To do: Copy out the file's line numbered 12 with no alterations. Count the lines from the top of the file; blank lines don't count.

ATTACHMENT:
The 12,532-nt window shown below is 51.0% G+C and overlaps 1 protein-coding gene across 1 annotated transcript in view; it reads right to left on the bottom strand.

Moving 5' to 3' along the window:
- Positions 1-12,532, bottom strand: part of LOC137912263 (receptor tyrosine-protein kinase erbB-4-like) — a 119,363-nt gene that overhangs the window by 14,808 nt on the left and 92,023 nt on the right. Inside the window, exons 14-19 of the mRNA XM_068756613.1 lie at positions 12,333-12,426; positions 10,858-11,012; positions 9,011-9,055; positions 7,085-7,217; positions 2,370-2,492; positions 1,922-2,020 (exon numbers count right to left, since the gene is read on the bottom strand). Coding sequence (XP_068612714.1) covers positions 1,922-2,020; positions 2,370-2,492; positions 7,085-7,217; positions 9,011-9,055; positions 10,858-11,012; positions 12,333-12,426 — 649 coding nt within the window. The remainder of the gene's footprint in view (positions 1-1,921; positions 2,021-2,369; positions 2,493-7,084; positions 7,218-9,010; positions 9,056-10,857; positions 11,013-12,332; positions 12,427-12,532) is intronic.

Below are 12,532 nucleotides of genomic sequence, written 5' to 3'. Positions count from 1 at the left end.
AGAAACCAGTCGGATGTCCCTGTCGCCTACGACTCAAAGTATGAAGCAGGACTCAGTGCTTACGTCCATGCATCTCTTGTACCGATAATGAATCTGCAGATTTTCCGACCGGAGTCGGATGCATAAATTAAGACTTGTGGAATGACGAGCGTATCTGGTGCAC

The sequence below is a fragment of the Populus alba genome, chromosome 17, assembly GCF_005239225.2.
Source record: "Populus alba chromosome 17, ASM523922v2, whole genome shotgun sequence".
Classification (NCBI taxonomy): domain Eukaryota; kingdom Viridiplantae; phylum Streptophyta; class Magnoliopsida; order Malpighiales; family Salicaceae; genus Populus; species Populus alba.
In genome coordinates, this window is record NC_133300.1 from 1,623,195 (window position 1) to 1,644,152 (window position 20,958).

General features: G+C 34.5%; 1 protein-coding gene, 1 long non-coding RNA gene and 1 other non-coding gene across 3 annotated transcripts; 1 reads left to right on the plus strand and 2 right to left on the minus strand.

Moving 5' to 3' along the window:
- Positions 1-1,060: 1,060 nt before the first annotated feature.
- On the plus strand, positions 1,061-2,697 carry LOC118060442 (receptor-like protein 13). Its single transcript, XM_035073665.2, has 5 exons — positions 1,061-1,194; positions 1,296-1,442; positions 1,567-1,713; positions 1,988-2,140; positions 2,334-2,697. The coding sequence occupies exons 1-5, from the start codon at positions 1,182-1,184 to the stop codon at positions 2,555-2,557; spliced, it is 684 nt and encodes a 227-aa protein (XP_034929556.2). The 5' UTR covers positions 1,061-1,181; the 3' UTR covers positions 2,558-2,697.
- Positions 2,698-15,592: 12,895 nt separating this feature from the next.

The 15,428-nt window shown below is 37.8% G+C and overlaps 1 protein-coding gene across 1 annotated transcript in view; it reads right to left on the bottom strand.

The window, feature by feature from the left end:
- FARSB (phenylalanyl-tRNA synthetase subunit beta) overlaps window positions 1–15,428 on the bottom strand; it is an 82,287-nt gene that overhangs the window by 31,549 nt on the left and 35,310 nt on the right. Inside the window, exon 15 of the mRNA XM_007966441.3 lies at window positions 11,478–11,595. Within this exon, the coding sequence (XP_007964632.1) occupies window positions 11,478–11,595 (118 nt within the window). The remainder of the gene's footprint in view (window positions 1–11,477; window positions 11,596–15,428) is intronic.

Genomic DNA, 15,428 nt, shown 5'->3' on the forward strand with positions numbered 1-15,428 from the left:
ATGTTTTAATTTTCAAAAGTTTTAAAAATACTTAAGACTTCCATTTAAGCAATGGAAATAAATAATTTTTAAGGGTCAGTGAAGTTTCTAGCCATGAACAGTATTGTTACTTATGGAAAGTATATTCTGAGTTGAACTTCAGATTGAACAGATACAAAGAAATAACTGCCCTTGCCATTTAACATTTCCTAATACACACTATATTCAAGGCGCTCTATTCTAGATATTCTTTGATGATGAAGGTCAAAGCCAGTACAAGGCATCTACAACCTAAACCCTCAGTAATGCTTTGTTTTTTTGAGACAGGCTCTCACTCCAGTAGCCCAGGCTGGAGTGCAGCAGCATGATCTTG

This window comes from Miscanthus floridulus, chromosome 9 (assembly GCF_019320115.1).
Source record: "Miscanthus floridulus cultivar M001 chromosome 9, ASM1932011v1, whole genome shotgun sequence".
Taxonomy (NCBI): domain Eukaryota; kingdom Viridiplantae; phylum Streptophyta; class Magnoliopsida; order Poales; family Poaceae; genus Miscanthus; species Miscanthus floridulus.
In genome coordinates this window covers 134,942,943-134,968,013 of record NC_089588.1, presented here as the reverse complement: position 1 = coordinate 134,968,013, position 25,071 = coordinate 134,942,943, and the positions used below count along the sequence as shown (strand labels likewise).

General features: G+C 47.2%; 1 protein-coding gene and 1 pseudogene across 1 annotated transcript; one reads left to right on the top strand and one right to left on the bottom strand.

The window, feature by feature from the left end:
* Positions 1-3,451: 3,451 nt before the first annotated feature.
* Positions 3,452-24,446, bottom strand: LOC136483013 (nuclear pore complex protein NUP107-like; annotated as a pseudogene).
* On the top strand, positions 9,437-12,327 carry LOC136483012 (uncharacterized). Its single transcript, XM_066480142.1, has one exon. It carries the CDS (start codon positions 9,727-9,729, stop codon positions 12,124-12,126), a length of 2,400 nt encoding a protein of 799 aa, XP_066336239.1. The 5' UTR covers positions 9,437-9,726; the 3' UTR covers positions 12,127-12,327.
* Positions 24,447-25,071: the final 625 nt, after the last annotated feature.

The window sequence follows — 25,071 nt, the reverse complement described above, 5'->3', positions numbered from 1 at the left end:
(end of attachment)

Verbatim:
- Positions 1-1,060: 1,060 nt before the first annotated feature.